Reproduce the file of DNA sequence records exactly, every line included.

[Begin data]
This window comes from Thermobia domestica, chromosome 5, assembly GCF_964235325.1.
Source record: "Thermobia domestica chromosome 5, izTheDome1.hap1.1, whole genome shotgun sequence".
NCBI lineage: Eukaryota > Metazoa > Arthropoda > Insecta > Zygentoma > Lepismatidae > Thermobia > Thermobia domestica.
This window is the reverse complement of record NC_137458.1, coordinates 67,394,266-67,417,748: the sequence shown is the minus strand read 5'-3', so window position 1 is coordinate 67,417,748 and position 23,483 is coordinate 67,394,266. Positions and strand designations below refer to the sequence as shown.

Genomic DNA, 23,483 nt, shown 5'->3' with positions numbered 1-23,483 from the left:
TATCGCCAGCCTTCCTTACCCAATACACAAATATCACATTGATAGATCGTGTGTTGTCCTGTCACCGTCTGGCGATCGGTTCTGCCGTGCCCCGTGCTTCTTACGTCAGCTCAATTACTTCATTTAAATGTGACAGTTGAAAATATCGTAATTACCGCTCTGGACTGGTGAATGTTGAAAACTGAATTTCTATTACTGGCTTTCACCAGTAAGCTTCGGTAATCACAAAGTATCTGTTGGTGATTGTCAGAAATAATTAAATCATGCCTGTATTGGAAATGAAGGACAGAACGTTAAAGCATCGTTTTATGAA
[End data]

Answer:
This window comes from Thermobia domestica, chromosome 5, assembly GCF_964235325.1.
Source record: "Thermobia domestica chromosome 5, izTheDome1.hap1.1, whole genome shotgun sequence".
NCBI lineage: Eukaryota > Metazoa > Arthropoda > Insecta > Zygentoma > Lepismatidae > Thermobia > Thermobia domestica.
This window is the reverse complement of record NC_137458.1, coordinates 67,394,266-67,417,748: the sequence shown is the minus strand read 5'-3', so window position 1 is coordinate 67,417,748 and position 23,483 is coordinate 67,394,266. Positions and strand designations below refer to the sequence as shown.

Genomic DNA, 23,483 nt, shown 5'->3' with positions numbered 1-23,483 from the left:
TATCGCCAGCCTTCCTTACCCAATACACAAATATCACATTGATAGATCGTGTGTTGTCCTGTCACCGTCTGGCGATCGGTTCTGCCGTGCCCCGTGCTTCTTACGTCAGCTCAATTACTTCATTTAAATGTGACAGTTGAAAATATCGTAATTACCGCTCTGGACTGGTGAATGTTGAAAACTGAATTTCTATTACTGGCTTTCACCAGTAAGCTTCGGTAATCACAAAGTATCTGTTGGTGATTGTCAGAAATAATTAAATCATGCCTGTATTGGAAATGAAGGACAGAACGTTAAAGCATCGTTTTATGAA